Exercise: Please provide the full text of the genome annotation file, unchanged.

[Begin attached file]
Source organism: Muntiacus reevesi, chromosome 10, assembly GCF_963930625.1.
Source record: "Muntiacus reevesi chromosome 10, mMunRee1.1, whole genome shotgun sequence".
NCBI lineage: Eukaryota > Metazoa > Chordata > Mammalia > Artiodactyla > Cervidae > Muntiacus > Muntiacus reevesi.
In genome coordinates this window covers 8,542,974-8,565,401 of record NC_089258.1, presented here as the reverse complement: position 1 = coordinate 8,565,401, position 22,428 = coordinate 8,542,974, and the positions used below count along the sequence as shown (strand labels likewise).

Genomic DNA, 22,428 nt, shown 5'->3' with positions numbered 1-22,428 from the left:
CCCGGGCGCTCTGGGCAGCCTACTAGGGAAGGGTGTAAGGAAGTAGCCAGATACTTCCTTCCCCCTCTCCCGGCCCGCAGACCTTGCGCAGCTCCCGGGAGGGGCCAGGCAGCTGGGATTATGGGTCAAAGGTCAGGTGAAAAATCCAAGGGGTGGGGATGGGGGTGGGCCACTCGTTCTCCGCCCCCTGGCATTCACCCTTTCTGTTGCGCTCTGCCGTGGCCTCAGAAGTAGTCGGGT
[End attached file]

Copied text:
Source organism: Muntiacus reevesi, chromosome 10, assembly GCF_963930625.1.
Source record: "Muntiacus reevesi chromosome 10, mMunRee1.1, whole genome shotgun sequence".
NCBI lineage: Eukaryota > Metazoa > Chordata > Mammalia > Artiodactyla > Cervidae > Muntiacus > Muntiacus reevesi.
In genome coordinates this window covers 8,542,974-8,565,401 of record NC_089258.1, presented here as the reverse complement: position 1 = coordinate 8,565,401, position 22,428 = coordinate 8,542,974, and the positions used below count along the sequence as shown (strand labels likewise).

Genomic DNA, 22,428 nt, shown 5'->3' with positions numbered 1-22,428 from the left:
CCCGGGCGCTCTGGGCAGCCTACTAGGGAAGGGTGTAAGGAAGTAGCCAGATACTTCCTTCCCCCTCTCCCGGCCCGCAGACCTTGCGCAGCTCCCGGGAGGGGCCAGGCAGCTGGGATTATGGGTCAAAGGTCAGGTGAAAAATCCAAGGGGTGGGGATGGGGGTGGGCCACTCGTTCTCCGCCCCCTGGCATTCACCCTTTCTGTTGCGCTCTGCCGTGGCCTCAGAAGTAGTCGGGT